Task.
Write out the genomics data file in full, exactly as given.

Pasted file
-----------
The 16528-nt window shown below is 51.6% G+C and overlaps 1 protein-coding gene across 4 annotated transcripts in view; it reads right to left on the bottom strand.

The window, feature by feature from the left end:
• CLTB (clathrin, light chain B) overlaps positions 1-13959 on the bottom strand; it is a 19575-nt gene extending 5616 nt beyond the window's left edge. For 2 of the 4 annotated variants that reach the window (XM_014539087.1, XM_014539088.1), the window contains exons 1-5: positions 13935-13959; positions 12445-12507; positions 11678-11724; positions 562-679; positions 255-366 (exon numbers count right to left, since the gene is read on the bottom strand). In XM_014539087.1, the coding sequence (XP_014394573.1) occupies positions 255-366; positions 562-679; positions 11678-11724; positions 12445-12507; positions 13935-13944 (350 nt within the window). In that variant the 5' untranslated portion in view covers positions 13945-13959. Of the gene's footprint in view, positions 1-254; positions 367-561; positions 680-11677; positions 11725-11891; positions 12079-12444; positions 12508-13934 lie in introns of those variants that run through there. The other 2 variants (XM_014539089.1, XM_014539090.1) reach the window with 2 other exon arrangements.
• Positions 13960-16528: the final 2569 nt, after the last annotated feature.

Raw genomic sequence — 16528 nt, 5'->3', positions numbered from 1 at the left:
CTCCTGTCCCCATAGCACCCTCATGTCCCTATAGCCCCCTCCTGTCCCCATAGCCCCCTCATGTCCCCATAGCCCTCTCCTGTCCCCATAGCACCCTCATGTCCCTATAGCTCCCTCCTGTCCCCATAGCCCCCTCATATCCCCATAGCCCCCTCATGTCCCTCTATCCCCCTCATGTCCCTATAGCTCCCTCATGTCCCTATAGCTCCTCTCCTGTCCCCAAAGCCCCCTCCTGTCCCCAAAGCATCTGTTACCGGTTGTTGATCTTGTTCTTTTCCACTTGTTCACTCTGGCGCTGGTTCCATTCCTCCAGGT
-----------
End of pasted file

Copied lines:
The 16528-nt window shown below is 51.6% G+C and overlaps 1 protein-coding gene across 4 annotated transcripts in view; it reads right to left on the bottom strand.

The window, feature by feature from the left end:
• CLTB (clathrin, light chain B) overlaps positions 1-13959 on the bottom strand; it is a 19575-nt gene extending 5616 nt beyond the window's left edge. For 2 of the 4 annotated variants that reach the window (XM_014539087.1, XM_014539088.1), the window contains exons 1-5: positions 13935-13959; positions 12445-12507; positions 11678-11724; positions 562-679; positions 255-366 (exon numbers count right to left, since the gene is read on the bottom strand). In XM_014539087.1, the coding sequence (XP_014394573.1) occupies positions 255-366; positions 562-679; positions 11678-11724; positions 12445-12507; positions 13935-13944 (350 nt within the window). In that variant the 5' untranslated portion in view covers positions 13945-13959. Of the gene's footprint in view, positions 1-254; positions 367-561; positions 680-11677; positions 11725-11891; positions 12079-12444; positions 12508-13934 lie in introns of those variants that run through there. The other 2 variants (XM_014539089.1, XM_014539090.1) reach the window with 2 other exon arrangements.
• Positions 13960-16528: the final 2569 nt, after the last annotated feature.

Raw genomic sequence — 16528 nt, 5'->3', positions numbered from 1 at the left:
CTCCTGTCCCCATAGCACCCTCATGTCCCTATAGCCCCCTCCTGTCCCCATAGCCCCCTCATGTCCCCATAGCCCTCTCCTGTCCCCATAGCACCCTCATGTCCCTATAGCTCCCTCCTGTCCCCATAGCCCCCTCATATCCCCATAGCCCCCTCATGTCCCTCTATCCCCCTCATGTCCCTATAGCTCCCTCATGTCCCTATAGCTCCTCTCCTGTCCCCAAAGCCCCCTCCTGTCCCCAAAGCATCTGTTACCGGTTGTTGATCTTGTTCTTTTCCACTTGTTCACTCTGGCGCTGGTTCCATTCCTCCAGGT